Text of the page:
An upcoming film series at Duke University aims to spotlight Chinese culture and history while providing some recognition for up-and-coming filmmakers.
The Memory Project debuts Wednesday, Oct. 17, at 7 p.m. in the Griffith Film Theater with a viewing of "Treatment," a documentary by esteemed Chinese filmmaker Wu Wenguang. It will be the first of four documentary films screened at Duke this month that focus on China's Great Famine of 1959-61.
The films are the result of a project Wenguang created by enlisting young filmmakers to return to their family villages and tell the stories of their families and others like them during that time.
This historic look at China should have contemporary relevance, said Guo-Juin Hong, interim director of Duke's Arts of the Moving Image program, one of several co-sponsors of the film series.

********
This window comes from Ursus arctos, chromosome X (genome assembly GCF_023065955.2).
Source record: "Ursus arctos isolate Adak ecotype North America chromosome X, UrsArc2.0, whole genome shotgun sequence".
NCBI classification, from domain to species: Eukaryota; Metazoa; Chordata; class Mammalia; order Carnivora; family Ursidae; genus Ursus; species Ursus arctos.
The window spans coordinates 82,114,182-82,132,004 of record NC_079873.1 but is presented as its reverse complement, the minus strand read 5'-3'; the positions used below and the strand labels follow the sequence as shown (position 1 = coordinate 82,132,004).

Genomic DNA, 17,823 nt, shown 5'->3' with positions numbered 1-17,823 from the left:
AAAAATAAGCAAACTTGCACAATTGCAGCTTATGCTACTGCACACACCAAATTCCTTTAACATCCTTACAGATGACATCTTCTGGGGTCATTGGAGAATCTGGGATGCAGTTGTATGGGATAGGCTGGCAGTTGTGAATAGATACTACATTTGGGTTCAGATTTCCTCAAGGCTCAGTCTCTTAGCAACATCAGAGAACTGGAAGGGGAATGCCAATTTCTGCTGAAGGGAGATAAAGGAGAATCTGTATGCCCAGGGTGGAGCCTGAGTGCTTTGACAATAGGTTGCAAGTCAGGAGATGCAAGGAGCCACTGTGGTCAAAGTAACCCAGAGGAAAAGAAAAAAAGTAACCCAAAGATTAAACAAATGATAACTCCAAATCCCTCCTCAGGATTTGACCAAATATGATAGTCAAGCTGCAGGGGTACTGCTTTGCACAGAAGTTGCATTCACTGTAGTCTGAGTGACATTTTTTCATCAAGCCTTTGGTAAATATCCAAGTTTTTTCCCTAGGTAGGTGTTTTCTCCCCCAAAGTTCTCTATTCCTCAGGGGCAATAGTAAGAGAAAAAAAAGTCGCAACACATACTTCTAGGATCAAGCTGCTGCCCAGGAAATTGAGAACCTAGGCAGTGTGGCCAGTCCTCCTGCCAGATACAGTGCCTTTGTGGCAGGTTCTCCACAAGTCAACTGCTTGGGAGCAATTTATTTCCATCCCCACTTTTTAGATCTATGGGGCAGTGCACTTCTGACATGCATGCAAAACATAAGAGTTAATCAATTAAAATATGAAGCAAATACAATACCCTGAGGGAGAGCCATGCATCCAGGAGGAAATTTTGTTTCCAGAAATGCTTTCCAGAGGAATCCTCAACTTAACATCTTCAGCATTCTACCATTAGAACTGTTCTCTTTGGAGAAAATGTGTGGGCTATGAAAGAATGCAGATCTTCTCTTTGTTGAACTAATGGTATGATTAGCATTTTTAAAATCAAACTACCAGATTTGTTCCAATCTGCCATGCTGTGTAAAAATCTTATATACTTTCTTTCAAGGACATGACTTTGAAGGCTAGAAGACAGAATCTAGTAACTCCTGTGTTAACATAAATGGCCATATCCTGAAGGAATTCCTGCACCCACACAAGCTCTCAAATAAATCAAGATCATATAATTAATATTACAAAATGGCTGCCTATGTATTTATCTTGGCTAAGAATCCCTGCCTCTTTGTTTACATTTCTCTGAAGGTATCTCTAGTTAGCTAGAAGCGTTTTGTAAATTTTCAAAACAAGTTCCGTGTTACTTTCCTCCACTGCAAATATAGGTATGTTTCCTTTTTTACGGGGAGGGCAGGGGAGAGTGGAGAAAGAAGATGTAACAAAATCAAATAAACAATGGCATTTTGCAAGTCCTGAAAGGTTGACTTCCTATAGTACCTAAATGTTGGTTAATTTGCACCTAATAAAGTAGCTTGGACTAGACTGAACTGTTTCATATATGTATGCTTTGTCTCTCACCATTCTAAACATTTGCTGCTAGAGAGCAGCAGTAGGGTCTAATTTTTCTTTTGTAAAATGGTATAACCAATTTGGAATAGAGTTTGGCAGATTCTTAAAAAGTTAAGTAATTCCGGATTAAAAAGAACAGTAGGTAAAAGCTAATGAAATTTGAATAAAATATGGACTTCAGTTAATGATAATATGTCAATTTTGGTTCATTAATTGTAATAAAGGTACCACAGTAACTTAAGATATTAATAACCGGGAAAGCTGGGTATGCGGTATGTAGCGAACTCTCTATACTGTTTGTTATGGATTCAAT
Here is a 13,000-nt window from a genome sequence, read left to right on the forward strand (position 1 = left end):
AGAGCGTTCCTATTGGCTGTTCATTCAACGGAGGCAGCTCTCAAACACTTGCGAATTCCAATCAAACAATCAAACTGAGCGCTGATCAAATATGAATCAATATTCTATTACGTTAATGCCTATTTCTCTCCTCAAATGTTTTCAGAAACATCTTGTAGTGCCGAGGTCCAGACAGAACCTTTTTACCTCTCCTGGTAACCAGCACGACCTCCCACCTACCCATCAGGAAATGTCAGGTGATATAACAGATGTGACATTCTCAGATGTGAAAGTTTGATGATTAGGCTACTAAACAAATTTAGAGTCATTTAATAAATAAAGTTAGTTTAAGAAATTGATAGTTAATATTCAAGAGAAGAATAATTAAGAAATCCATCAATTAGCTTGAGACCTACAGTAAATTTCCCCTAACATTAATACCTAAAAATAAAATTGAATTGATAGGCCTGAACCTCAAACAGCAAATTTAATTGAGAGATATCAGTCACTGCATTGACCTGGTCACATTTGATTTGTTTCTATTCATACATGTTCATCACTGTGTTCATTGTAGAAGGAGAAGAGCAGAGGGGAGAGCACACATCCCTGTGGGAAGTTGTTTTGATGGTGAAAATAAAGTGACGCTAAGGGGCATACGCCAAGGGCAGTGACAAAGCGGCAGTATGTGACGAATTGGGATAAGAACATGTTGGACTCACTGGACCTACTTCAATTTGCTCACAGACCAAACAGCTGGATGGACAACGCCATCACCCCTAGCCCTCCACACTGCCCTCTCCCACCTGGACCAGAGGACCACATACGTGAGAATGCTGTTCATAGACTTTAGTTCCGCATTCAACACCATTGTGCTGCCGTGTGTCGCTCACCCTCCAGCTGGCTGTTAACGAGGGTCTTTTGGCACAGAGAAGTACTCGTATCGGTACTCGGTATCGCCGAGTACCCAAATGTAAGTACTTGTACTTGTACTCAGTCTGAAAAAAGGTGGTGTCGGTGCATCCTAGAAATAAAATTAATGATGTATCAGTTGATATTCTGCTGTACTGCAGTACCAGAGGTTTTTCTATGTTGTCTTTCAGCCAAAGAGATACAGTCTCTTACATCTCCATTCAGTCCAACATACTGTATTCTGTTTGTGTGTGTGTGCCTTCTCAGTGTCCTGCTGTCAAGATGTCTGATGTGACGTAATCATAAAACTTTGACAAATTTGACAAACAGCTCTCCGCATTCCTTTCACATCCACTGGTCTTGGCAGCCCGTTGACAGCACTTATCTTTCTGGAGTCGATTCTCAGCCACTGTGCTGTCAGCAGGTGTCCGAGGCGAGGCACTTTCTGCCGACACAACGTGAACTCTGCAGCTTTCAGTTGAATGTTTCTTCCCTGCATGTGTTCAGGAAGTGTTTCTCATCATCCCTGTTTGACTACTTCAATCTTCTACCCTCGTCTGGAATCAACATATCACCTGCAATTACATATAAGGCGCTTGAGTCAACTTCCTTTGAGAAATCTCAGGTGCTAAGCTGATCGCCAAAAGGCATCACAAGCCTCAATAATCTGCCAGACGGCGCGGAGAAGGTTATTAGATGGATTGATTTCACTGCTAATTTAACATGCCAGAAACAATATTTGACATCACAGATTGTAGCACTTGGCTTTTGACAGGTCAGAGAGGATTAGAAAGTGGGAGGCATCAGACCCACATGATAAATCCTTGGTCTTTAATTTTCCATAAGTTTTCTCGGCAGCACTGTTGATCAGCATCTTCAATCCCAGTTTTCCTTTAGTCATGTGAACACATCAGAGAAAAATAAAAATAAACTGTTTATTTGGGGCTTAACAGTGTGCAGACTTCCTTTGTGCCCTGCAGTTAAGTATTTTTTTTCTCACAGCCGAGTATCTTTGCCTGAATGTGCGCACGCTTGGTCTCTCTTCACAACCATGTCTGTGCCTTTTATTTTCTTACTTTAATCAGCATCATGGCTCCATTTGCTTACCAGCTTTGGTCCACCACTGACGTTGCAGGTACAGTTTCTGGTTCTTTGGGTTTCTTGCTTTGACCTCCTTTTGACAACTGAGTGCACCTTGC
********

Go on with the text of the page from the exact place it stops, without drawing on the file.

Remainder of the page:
"There is tremendous interest in China, not just at Duke but everywhere," Hong said. "A lot of the focus is on the Chinese economy, but China is more than just the economic and the political. That's what we want to show."
On Wednesday, Oct. 24, at noon, Wenguang and the other filmmakers will take part in a "Wednesday at the Franklin Center" event in room 240. An opening reception for the series will be held at 6:30 p.m. that day at Griffith Film Theater, followed by a screening of "Luo Village: Me and Ren Dingqi" by filmmaker Luo Bing, at 7:30 p.m.
Other films to be screened include:
-- "Self-Portrait and Dialogue with My Mother/Self-Portrait with Three Women" by filmmaker Zhang Mengqi, at 7 p.m. Thursday, Oct. 25, in Richard White Hall on East Campus. Mengqi is also a dancer and will perform a live dance performance as well.
-- "Satiated Village," by Zou Xueping, at 7 p.m. Friday, Oct. 26, in Richard White Hall.
Question-and-answer sessions with the filmmakers will follow each screening. All films are in Chinese with English subtitles.